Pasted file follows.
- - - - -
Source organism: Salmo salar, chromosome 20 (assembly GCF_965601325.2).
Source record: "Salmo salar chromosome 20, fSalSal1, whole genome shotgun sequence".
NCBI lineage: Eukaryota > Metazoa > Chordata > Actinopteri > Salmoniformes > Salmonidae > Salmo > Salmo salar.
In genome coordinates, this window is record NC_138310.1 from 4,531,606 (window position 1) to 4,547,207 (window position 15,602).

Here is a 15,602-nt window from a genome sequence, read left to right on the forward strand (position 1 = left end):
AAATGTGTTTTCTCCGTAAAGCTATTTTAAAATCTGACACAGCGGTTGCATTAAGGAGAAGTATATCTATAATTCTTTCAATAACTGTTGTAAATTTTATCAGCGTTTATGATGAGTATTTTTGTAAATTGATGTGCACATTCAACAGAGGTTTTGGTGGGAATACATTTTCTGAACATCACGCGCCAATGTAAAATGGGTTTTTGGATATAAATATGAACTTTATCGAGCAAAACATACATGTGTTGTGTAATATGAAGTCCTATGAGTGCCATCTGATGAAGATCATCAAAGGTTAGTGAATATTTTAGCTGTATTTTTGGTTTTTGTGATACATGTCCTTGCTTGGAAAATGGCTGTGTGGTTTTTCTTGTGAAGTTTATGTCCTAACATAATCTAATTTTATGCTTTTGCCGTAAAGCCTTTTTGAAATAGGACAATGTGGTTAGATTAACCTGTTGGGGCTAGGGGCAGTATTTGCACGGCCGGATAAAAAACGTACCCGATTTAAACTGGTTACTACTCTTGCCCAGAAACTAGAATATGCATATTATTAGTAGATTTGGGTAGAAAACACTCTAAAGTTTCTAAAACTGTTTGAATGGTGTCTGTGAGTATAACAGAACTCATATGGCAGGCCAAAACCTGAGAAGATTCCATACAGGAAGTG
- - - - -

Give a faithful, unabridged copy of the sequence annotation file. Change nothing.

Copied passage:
Source organism: Salmo salar, chromosome 20 (assembly GCF_965601325.2).
Source record: "Salmo salar chromosome 20, fSalSal1, whole genome shotgun sequence".
NCBI lineage: Eukaryota > Metazoa > Chordata > Actinopteri > Salmoniformes > Salmonidae > Salmo > Salmo salar.
In genome coordinates, this window is record NC_138310.1 from 4,531,606 (window position 1) to 4,547,207 (window position 15,602).

Here is a 15,602-nt window from a genome sequence, read left to right on the forward strand (position 1 = left end):
AAATGTGTTTTCTCCGTAAAGCTATTTTAAAATCTGACACAGCGGTTGCATTAAGGAGAAGTATATCTATAATTCTTTCAATAACTGTTGTAAATTTTATCAGCGTTTATGATGAGTATTTTTGTAAATTGATGTGCACATTCAACAGAGGTTTTGGTGGGAATACATTTTCTGAACATCACGCGCCAATGTAAAATGGGTTTTTGGATATAAATATGAACTTTATCGAGCAAAACATACATGTGTTGTGTAATATGAAGTCCTATGAGTGCCATCTGATGAAGATCATCAAAGGTTAGTGAATATTTTAGCTGTATTTTTGGTTTTTGTGATACATGTCCTTGCTTGGAAAATGGCTGTGTGGTTTTTCTTGTGAAGTTTATGTCCTAACATAATCTAATTTTATGCTTTTGCCGTAAAGCCTTTTTGAAATAGGACAATGTGGTTAGATTAACCTGTTGGGGCTAGGGGCAGTATTTGCACGGCCGGATAAAAAACGTACCCGATTTAAACTGGTTACTACTCTTGCCCAGAAACTAGAATATGCATATTATTAGTAGATTTGGGTAGAAAACACTCTAAAGTTTCTAAAACTGTTTGAATGGTGTCTGTGAGTATAACAGAACTCATATGGCAGGCCAAAACCTGAGAAGATTCCATACAGGAAGTG